On May 17, 2023, Michigan Governor Gretchen Whitmer signed SB 147 into law, amending the Elliot-Larsen Civil Rights Act (“ELCRA”) to expand its protections from workplace discrimination to those who have abortions. The law is expected take effect on March 31, 2024, ninety-one days after final adjournment of the Michigan Legislature’s 2023 Regular Session and will apply to any Michigan employer with one or more employees. This is the second time this year that the Michigan Legislature has amended ELCRA, joining SB 4 in early March 2023, which amended ELCRA to add protections for individuals based on their sexual orientation, and gender identity or expression.
On March 8, 2023, the Michigan Legislature passed Senate Bill 4, amending the Elliott Larsen Civil Rights Act (ELCRA), and adding protections for individuals based on their sexual orientation, gender identity or expression. Codifying the Michigan Supreme Court’s 2022 decision in Rouch World v MI Department of Civil Rights, which held that discrimination on the basis of sexual orientation constitutes a violation of ELCRA as currently written, the amendment makes Michigan the 24th state to incorporate provisions for safeguarding individuals based on sexual orientation. The amendment, however, goes one step further to add protections for “gender identity or expression.”
On January 26, 2023, a Michigan appellate court panel in Mothering Justice v. Attorney General issued a ruling to halt changes to the State’s paid sick leave law and an increase to the State’s minimum wage for hourly workers that were set to go into effect on February 19, 2023. The ruling is the latest development in a saga that has been ongoing for more than four years.
On December 21, 2022, the Michigan Supreme Court held that the Whistleblowers’ Protection Act (“WPA”) protects employees who report that their employer has violated “suspected” laws in a case called Janetsky v. County of Saginaw. In a first-of-its-kind ruling, the divided Court in Janetsky concluded that an assistant county prosecutor could bring WPA claims against her supervisor who she believed illegally offered a below-minimum plea deal.
In the wake of the landmark decision in Dobbs v. Jackson Women's Health Organization, we have been closely monitoring legal developments across the country. In addition to well publicized “trigger laws” that were effectuated as a result of the U.S. Supreme Court’s order, states have taken up a variety of legislative actions in response to the ruling, which placed authority for the regulation of abortion with the states.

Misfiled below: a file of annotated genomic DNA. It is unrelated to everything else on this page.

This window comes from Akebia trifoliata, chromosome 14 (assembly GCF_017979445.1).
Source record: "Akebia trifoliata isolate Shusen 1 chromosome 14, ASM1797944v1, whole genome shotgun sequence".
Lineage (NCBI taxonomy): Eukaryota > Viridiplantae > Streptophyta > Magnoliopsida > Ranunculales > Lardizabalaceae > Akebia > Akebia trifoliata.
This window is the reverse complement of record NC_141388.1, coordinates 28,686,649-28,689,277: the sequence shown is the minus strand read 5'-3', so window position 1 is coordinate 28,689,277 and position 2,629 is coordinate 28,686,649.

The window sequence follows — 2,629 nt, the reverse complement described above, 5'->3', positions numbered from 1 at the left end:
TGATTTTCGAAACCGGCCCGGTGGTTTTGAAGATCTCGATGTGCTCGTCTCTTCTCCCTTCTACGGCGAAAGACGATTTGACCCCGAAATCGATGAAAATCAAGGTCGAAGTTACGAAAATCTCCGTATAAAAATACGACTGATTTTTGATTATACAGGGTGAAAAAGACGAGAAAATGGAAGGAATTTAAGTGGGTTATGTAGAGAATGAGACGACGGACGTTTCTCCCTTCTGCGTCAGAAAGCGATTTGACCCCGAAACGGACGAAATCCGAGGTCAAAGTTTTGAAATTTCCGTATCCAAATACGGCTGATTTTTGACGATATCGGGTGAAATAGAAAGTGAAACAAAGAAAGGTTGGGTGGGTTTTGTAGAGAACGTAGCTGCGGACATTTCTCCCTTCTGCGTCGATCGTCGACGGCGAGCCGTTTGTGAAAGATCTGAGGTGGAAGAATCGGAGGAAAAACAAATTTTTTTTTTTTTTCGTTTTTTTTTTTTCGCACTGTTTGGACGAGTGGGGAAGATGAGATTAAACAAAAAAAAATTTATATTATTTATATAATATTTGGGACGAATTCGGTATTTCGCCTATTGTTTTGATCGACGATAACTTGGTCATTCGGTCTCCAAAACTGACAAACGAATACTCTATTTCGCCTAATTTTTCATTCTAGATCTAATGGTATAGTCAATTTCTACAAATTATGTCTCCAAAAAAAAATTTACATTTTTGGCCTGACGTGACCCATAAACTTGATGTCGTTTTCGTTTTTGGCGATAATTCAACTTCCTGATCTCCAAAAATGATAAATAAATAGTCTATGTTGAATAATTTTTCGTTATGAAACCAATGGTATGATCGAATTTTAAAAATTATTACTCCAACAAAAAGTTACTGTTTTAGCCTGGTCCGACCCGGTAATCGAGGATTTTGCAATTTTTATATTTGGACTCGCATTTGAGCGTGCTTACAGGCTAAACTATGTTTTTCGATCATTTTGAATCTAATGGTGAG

As we wrote in our last Marijuana Legalization Rundown, state legislatures across the country have been busy enacting cannabis legalization laws this year. Along with those laws has come a number of recent court decisions interpreting the application of cannabis legalization laws. This post summarizes some of the significant decisions issued this year.
On April 28, 2021, the U.S. District Court for the Central District of California granted summary judgment to the defendant employer on claims brought under the Fair Employment and Housing Act ...
As of December 29, 2020, Michigan employers are no longer required to permit employees to self-quarantine for up to 14 days due to alleged close contact with an individual displaying COVID-19 symptoms. Recent amendments to Michigan’s Anti-Retaliation COVID-19 law reflect updated CDC guidance reducing the recommended length of quarantine for individuals who suspect exposure to COVID-19. Previous CDC guidance recommended that individuals quarantine for up to 14 days following close contact with an individual displaying COVID-19 symptoms. Now, the CDC recommends a 10-day ...
Michigan recently announced two COVID-19 developments that will impact employers and their workplaces. Most recently, the Michigan Department of Health and Human Services (MDHHS) issued new restrictions for business operations in the state that are set to take effect on November 18 and last through December 8, 2020 (the “Three Week Pause Order”). The Three Week Pause Order followed an announcement late last week by the Michigan Occupational Safety and Health Administration (MIOSHA) of a State Emphasis Program (SEP) focused on in-door activities and venues, including ...
As Michigan businesses begin the process of reopening, they must comply with Governor Gretchen Whitmer’s Executive Order 2020-91 (“Order”) regarding “Safeguards to protect Michigan’s workers from COVID-19.” The Order includes detailed safety standards, with which employers in construction, manufacturing, retail, research labs, offices and restaurants, must comply, for the stated goal of protecting workers and customers from the novel coronavirus.
Whereas the specific safety standards required by the Order differ by industry, all businesses or operations ...
Joining California, Delaware, Illinois, Louisiana, Massachusetts, New Jersey, New York, Ohio, as well as multiple counties and cities, on March 23, 2020, Michigan’s Governor Gretchen Whitmer issued Executive Order 2020-21 (COVID-19) (“Order”), ordering that all Michigan residents “shelter in place” in response to the novel coronavirus (“COVID-19”), effective 12:01 a.m. on Tuesday, March 24, 2020, and continuing through April 13, 2020, at 11:59 p.m.
Among other things, the Order prohibits an employer from requiring its workers to leave their homes, unless ...
- San Francisco Releases Generative AI Guidelines for City Workers
- Video: SECURE 2.0 Act - Navigating New Retirement Plan Provisions in 2024 - Employment Law This Week
- Updated for 2024: Epstein Becker Green’s Free Wage-Hour App
- Video: California’s Non-Compete Notice Deadline Approaches, California Workplace Violence Regulations, Estrada Decision Keeps Door Open for PAGA Challenges - Employment Law This Week
- Insurers in the Crosshairs: New York Targets Consumer Data and AI-Infused Insurance Underwriting and Pricing